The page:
Pfizer arthritis drug succeeds in late stage trial
NEW YORK, Nov 7 Reuters) - A closely watched experimental drug for rheumatoid arthritis being developed by Pfizer Inc significantly reduced symptoms and improved physical function, according to data from a late-stage clinical trial.
The drug, tasocitinib, met two of three primary goals of the 611-patient Phase III study at two tested doses, compared with a placebo, the data show.
On the third primary goal, tasocitinib demonstrated a numerically higher measure of disease remission at three months than placebo, but that measure did not reach statistical significance.
Tasocitinib belongs to a new class of oral drugs, known as JAK inhibitors, that impacts the signaling of proteins involved in inflammatory and autoimmune diseases. It is a hot area of research with several other drugmakers pursuing similar medicines.
"This is the first oral medication for rheumatoid arthritis that has had a successful Phase III study this century," Dr Roy Fleischmann, the study's primary investigator, said in a telephone interview.
"When it works, it really works," said Fleischmann, who will present the results at the American College of Rheumatology meeting in Atlanta this week.
Tasocitinib is considered one of the most promising drugs in Pfizer's developmental pipeline. It has garnered multibillion-dollar peak sales projections from analysts, which is not uncommon for a successful rheumatoid arthritis drug.
On the study's first primary goal, 65.7 percent of patients who received 10 milligrams of tasocitinib twice a day achieved ACR20, meaning at least a 20 percent improvement in disease activity and symptoms, after three months of treatment. Nearly 60 percent of 5 mg patients reached ACR20, compared with 26.7 percent of those who received a placebo, researchers said.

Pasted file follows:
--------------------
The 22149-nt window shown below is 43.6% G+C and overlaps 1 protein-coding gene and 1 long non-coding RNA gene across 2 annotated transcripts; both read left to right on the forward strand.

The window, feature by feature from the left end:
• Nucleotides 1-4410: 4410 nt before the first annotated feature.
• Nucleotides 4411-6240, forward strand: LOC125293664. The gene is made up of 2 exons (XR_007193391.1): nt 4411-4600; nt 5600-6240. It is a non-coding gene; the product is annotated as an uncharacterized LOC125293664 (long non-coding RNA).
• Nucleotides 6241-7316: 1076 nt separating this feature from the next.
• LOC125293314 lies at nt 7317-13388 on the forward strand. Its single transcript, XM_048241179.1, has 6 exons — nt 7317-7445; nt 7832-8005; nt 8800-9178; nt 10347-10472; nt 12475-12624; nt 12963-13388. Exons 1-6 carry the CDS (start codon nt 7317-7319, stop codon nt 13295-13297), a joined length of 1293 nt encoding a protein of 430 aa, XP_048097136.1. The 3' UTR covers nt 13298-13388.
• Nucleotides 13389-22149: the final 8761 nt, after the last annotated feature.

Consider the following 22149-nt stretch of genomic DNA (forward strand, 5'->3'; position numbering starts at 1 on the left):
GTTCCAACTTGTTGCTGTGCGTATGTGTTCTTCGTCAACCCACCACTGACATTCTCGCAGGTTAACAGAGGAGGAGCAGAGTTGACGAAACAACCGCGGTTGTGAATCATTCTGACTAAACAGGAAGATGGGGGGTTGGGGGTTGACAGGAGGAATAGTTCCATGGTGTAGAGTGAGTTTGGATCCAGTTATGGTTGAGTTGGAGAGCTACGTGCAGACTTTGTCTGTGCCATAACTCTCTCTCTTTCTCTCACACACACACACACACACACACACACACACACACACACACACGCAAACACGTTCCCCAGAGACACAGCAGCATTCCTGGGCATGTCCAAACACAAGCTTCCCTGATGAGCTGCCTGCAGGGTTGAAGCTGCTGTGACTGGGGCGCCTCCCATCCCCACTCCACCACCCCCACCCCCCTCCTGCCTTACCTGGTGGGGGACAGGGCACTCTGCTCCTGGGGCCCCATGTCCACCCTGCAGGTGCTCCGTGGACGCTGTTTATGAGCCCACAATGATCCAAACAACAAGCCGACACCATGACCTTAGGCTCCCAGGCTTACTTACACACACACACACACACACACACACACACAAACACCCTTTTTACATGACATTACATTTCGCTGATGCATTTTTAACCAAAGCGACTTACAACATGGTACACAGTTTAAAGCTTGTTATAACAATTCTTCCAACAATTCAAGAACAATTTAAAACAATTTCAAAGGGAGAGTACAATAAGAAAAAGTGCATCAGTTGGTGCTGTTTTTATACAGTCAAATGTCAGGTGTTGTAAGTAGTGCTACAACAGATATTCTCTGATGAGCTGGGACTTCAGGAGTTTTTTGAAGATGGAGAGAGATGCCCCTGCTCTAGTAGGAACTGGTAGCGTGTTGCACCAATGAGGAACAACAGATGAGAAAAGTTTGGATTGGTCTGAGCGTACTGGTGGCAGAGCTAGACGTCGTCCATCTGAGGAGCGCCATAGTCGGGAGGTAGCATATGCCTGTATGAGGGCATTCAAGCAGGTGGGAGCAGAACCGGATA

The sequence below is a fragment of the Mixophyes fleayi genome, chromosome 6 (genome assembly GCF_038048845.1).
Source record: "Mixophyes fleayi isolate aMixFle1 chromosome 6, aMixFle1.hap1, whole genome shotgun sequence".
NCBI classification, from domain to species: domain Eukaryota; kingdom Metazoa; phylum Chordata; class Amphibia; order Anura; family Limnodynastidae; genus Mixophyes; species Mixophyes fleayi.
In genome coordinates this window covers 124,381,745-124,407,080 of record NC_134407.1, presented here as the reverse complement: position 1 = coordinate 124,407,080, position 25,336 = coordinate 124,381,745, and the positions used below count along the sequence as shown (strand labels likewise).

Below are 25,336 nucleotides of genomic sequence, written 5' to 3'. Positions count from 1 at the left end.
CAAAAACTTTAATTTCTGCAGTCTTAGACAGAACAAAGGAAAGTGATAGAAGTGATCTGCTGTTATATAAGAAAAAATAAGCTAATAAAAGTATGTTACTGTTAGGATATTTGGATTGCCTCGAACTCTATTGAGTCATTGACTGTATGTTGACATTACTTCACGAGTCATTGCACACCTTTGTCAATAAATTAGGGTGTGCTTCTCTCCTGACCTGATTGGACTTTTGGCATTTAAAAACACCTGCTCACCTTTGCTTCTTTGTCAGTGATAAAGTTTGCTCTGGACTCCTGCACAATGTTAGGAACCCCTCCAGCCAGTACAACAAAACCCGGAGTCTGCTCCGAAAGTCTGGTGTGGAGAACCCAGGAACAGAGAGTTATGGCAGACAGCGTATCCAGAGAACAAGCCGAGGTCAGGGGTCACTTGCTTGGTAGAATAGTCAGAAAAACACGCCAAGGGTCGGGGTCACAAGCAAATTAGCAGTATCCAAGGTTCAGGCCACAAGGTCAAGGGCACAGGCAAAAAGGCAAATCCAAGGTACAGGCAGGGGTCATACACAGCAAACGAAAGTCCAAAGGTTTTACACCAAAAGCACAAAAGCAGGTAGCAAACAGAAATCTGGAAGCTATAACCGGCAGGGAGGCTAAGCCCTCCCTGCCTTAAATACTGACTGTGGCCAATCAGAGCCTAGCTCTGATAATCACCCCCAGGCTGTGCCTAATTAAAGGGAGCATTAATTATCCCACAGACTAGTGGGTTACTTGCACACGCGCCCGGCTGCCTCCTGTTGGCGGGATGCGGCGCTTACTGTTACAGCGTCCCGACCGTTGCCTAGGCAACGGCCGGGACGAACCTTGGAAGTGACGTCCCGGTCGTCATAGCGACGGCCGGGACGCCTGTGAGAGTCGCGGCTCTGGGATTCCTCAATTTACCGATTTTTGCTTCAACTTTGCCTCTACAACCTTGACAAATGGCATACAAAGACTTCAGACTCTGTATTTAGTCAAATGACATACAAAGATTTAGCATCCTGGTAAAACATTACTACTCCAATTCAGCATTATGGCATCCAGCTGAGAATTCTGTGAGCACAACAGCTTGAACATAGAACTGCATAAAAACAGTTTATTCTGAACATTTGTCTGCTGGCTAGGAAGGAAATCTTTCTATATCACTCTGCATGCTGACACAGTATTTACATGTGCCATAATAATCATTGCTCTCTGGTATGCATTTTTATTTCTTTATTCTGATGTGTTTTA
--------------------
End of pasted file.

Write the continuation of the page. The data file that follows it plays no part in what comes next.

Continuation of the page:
The study also measured much tougher to hit ACR70 rates, or at least a 70 percent improvement. At 10 mg 20.3 percent of patients achieved ACR70, while 15.4 percent hit that mark with the 5 mg dose. That compared with 5.8 percent on placebo.
The second primary goal was a patient-reported gauge of improvement in physical functions, such as ability to fasten buttons. On that measure, the Pfizer drug more than doubled what would be considered to be a minimal clinically important improvement, Fleischmann said.
On a 0-to-3 scale in which 0 to 0.5 is considered normal function, patients began the trial with an average score of 1.5, which represents moderate-to-severe function limitation.
Placebo led to a drop of just 0.19. Patients who received 10 mg of the JAK inhibitor experienced a drop of 0.57, while patients taking 5 mg improved by 0.5, or half a point on the scale.
"That's a major difference that's very meaningful to a patient. A patient can really tell the difference," Fleischmann said of the response to tasocitinib.
Rheumatoid arthritis is a painful, chronic autoimmune disorder in which the body's immune system attacks healthy tissue, causing inflammation in and around the joints. The condition affects 1.3 million people in the United States and about 1 percent of adults worldwide, Pfizer said.
It is commonly treated with injected biotech drugs, such as Humira from Abbott Laboratories, which is expected to have sales in excess of $6 billion this year, or Amgen Inc's Enbrel, which is on track for 2010 sales of more than $3.5 billion.
Fleischmann said patients being helped by the biologics are always asking for a version in pill form, making the JAK inhibitor a very attractive option.
"It's an oral pill taken every day, rather than an injection. It seems to work similar to biologics and it's certainly more convenient for patients," he said.
All patients in the Pfizer-sponsored study had active moderate-to-severe rheumatoid arthritis following an inadequate response to prior treatment with at least one other drug.
Serious adverse events were reported in 25 tasocitinib patients, or 4.1 percent, with six cases of serious infection reported over the six months of the study.
"What we have not seen so far is the tuberculosis, or the opportunistic infections that we've seen with the biologics," Fleischmann said.
Less serious adverse events were reported in more than half of tasocitinib patients over the first three months of the trial. They included decreases in white blood cells and increases in bad LDL cholesterol, compared with placebo. There was also an increase seen in good HDL cholesterol as well as an increase in red blood cell count and in liver enzymes in some patients.
"It has a safety profile that is very reasonable because the benefit is so good and the risk relatively small," Fleischmann said.
(Reporting by Bill Berkrot; editing by Gunna Dickson and Diane Craft)
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